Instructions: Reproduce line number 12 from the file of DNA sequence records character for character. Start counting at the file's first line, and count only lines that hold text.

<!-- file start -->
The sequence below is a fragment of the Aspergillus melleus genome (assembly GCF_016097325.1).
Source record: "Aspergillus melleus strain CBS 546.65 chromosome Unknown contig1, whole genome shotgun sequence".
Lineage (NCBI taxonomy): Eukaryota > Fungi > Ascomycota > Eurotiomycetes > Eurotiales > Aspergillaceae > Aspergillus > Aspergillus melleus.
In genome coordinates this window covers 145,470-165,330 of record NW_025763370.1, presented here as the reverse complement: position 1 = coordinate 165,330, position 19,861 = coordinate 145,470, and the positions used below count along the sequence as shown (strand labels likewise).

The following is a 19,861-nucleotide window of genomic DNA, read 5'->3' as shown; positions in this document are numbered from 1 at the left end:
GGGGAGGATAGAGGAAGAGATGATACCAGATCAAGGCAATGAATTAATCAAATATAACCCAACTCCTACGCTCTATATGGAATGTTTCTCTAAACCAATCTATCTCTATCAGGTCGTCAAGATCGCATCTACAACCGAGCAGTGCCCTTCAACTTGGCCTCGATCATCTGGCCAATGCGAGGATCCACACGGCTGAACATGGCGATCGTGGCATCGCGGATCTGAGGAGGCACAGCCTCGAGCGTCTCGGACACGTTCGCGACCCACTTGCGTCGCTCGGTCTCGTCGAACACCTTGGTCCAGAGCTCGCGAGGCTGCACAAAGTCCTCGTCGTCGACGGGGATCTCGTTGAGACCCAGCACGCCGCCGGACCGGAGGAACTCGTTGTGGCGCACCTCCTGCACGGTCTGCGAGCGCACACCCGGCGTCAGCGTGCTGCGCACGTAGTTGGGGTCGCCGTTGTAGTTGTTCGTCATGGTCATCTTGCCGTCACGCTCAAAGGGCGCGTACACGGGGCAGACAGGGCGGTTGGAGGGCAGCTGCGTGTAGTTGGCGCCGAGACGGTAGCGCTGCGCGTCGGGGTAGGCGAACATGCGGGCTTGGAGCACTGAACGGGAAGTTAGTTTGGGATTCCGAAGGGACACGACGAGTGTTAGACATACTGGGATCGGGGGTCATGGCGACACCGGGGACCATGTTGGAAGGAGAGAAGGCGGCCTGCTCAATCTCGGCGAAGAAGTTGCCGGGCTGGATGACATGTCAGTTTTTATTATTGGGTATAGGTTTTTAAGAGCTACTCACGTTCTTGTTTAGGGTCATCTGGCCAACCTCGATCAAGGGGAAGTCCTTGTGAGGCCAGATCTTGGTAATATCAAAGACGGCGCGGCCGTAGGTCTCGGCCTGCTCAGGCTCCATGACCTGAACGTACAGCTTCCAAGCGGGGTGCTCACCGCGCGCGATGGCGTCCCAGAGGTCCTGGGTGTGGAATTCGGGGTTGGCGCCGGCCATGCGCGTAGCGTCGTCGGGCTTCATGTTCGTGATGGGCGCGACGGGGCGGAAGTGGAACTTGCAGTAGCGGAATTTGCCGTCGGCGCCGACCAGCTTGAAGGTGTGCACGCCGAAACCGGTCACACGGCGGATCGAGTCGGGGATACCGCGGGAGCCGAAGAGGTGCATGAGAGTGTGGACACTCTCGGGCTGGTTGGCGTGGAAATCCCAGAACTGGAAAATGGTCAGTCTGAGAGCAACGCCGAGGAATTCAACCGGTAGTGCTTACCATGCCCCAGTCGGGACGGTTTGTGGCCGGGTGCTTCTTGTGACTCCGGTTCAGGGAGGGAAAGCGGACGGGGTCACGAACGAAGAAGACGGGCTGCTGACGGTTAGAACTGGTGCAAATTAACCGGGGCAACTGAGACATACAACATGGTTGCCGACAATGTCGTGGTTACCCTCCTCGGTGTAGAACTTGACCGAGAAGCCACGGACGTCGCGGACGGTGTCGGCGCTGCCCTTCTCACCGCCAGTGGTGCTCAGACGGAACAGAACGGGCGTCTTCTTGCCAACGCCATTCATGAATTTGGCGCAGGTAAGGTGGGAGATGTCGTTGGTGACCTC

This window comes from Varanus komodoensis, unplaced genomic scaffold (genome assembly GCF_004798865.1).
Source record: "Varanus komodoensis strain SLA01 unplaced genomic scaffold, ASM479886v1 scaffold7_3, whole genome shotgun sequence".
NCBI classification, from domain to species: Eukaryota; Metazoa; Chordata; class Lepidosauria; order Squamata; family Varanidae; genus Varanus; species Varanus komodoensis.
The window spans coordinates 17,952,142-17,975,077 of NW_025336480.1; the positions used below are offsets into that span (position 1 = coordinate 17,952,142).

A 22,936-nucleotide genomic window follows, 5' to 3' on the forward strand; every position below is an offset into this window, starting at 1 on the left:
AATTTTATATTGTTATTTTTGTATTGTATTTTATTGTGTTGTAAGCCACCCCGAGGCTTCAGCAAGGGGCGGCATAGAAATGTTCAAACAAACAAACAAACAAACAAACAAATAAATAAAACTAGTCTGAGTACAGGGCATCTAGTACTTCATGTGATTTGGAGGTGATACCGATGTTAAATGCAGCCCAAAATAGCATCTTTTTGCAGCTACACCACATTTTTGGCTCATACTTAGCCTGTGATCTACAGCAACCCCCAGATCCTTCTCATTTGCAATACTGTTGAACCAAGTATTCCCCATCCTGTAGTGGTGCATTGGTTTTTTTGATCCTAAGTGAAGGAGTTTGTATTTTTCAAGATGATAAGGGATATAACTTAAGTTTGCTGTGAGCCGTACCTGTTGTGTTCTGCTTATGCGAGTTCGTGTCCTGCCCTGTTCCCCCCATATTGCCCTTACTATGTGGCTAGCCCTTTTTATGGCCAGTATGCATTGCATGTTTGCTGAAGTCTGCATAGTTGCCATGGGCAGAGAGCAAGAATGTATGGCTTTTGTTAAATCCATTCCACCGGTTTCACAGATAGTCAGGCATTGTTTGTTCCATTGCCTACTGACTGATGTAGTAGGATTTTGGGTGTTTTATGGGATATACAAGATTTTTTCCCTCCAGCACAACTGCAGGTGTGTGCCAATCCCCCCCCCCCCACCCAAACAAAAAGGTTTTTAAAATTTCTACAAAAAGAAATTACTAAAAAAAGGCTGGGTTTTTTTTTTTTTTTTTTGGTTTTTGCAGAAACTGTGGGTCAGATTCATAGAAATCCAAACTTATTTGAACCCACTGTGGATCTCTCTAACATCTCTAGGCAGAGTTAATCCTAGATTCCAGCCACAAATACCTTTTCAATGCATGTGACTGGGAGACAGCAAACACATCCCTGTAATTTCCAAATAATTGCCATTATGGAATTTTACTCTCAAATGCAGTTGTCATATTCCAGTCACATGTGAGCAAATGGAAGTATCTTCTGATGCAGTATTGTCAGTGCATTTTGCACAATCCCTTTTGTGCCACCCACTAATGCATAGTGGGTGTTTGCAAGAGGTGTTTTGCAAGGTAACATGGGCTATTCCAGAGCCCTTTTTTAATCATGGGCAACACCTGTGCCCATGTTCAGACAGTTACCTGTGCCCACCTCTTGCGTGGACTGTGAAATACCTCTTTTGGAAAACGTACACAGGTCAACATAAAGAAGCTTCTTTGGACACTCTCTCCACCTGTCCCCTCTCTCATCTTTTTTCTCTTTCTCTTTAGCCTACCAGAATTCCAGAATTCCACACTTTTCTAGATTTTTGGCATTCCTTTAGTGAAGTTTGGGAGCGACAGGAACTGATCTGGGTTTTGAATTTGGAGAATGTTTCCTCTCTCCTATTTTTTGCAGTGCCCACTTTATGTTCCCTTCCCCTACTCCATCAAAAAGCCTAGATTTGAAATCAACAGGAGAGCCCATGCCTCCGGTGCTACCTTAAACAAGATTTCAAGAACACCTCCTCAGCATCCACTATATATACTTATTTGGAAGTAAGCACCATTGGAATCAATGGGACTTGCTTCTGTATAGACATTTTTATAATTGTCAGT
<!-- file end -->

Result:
AATTTTATATTGTTATTTTTGTATTGTATTTTATTGTGTTGTAAGCCACCCCGAGGCTTCAGCAAGGGGCGGCATAGAAATGTTCAAACAAACAAACAAACAAACAAACAAATAAATAAAACTAGTCTGAGTACAGGGCATCTAGTACTTCATGTGATTTGGAGGTGATACCGATGTTAAATGCAGCCCAAAATAGCATCTTTTTGCAGCTACACCACATTTTTGGCTCATACTTAGCCTGTGATCTACAGCAACCCCCAGATCCTTCTCATTTGCAATACTGTTGAACCAAGTATTCCCCATCCTGTAGTGGTGCATTGGTTTTTTTGATCCTAAGTGAAGGAGTTTGTATTTTTCAAGATGATAAGGGATATAACTTAAGTTTGCTGTGAGCCGTACCTGTTGTGTTCTGCTTATGCGAGTTCGTGTCCTGCCCTGTTCCCCCCATATTGCCCTTACTATGTGGCTAGCCCTTTTTATGGCCAGTATGCATTGCATGTTTGCTGAAGTCTGCATAGTTGCCATGGGCAGAGAGCAAGAATGTATGGCTTTTGTTAAATCCATTCCACCGGTTTCACAGATAGTCAGGCATTGTTTGTTCCATTGCCTACTGACTGATGTAGTAGGATTTTGGGTGTTTTATGGGATATACAAGATTTTTTCCCTCCAGCACAACTGCAGGTGTGTGCCAATCCCCCCCCCCCCACCCAAACAAAAAGGTTTTTAAAATTTCTACAAAAAGAAATTACTAAAAAAAGGCTGGGTTTTTTTTTTTTTTTTTTGGTTTTTGCAGAAACTGTGGGTCAGATTCATAGAAATCCAAACTTATTTGAACCCACTGTGGATCTCTCTAACATCTCTAGGCAGAGTTAATCCTAGATTCCAGCCACAAATACCTTTTCAATGCATGTGACTGGGAGACAGCAAACACATCCCTGTAATTTCCAAATAATTGCCATTATGGAATTTTACTCTCAAATGCAGTTGTCATATTCCAGTCACATGTGAGCAAATGGAAGTATCTTCTGATGCAGTATTGTCAGTGCATTTTGCACAATCCCTTTTGTGCCACCCACTAATGCATAGTGGGTGTTTGCAAGAGGTGTTTTGCAAGGTAACATGGGCTATTCCAGAGCCCTTTTTTAATCATGGGCAACACCTGTGCCCATGTTCAGACAGTTACCTGTGCCCACCTCTTGCGTGGACTGTGAAATACCTCTTTTGGAAAACGTACACAGGTCAACATAAAGAAGCTTCTTTGGACACTCTCTCCACCTGTCCCCTCTCTCATCTTTTTTCTCTTTCTCTTTAGCCTACCAGAATTCCAGAATTCCACACTTTTCTAGATTTTTGGCATTCCTTTAGTGAAGTTTGGGAGCGACAGGAACTGATCTGGGTTTTGAATTTGGAGAATGTTTCCTCTCTCCTATTTTTTGCAGTGCCCACTTTATGTTCCCTTCCCCTACTCCATCAAAAAGCCTAGATTTGAAATCAACAGGAGAGCCCATGCCTCCGGTGCTACCTTAAACAAGATTTCAAGAACACCTCCTCAGCATCCACTATATATACTTATTTGGAAGTAAGCACCATTGGAATCAATGGGACTTGCTTCTGTATAGACATTTTTATAATTGTCAGT